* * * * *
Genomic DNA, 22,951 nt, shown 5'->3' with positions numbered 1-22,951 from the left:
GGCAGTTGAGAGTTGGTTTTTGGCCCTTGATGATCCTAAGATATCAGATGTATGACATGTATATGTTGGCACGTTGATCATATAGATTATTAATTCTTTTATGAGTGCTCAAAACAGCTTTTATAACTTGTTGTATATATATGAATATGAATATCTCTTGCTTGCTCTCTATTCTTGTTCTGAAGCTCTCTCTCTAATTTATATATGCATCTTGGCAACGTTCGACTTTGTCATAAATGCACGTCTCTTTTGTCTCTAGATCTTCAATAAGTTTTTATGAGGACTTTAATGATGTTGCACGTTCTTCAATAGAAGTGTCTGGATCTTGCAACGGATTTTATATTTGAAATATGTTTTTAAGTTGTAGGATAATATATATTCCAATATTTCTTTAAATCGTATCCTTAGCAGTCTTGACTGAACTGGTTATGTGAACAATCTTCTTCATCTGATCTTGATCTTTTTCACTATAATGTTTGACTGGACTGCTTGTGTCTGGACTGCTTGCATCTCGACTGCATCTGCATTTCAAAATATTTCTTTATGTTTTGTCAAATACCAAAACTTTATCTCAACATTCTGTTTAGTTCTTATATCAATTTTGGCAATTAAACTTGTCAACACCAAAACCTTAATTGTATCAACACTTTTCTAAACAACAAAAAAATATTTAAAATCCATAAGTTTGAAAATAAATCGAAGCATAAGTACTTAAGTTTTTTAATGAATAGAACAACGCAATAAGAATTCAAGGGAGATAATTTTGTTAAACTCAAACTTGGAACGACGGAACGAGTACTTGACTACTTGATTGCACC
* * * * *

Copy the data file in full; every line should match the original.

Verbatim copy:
Genomic DNA, 22,951 nt, shown 5'->3' with positions numbered 1-22,951 from the left:
GGCAGTTGAGAGTTGGTTTTTGGCCCTTGATGATCCTAAGATATCAGATGTATGACATGTATATGTTGGCACGTTGATCATATAGATTATTAATTCTTTTATGAGTGCTCAAAACAGCTTTTATAACTTGTTGTATATATATGAATATGAATATCTCTTGCTTGCTCTCTATTCTTGTTCTGAAGCTCTCTCTCTAATTTATATATGCATCTTGGCAACGTTCGACTTTGTCATAAATGCACGTCTCTTTTGTCTCTAGATCTTCAATAAGTTTTTATGAGGACTTTAATGATGTTGCACGTTCTTCAATAGAAGTGTCTGGATCTTGCAACGGATTTTATATTTGAAATATGTTTTTAAGTTGTAGGATAATATATATTCCAATATTTCTTTAAATCGTATCCTTAGCAGTCTTGACTGAACTGGTTATGTGAACAATCTTCTTCATCTGATCTTGATCTTTTTCACTATAATGTTTGACTGGACTGCTTGTGTCTGGACTGCTTGCATCTCGACTGCATCTGCATTTCAAAATATTTCTTTATGTTTTGTCAAATACCAAAACTTTATCTCAACATTCTGTTTAGTTCTTATATCAATTTTGGCAATTAAACTTGTCAACACCAAAACCTTAATTGTATCAACACTTTTCTAAACAACAAAAAAATATTTAAAATCCATAAGTTTGAAAATAAATCGAAGCATAAGTACTTAAGTTTTTTAATGAATAGAACAACGCAATAAGAATTCAAGGGAGATAATTTTGTTAAACTCAAACTTGGAACGACGGAACGAGTACTTGACTACTTGATTGCACC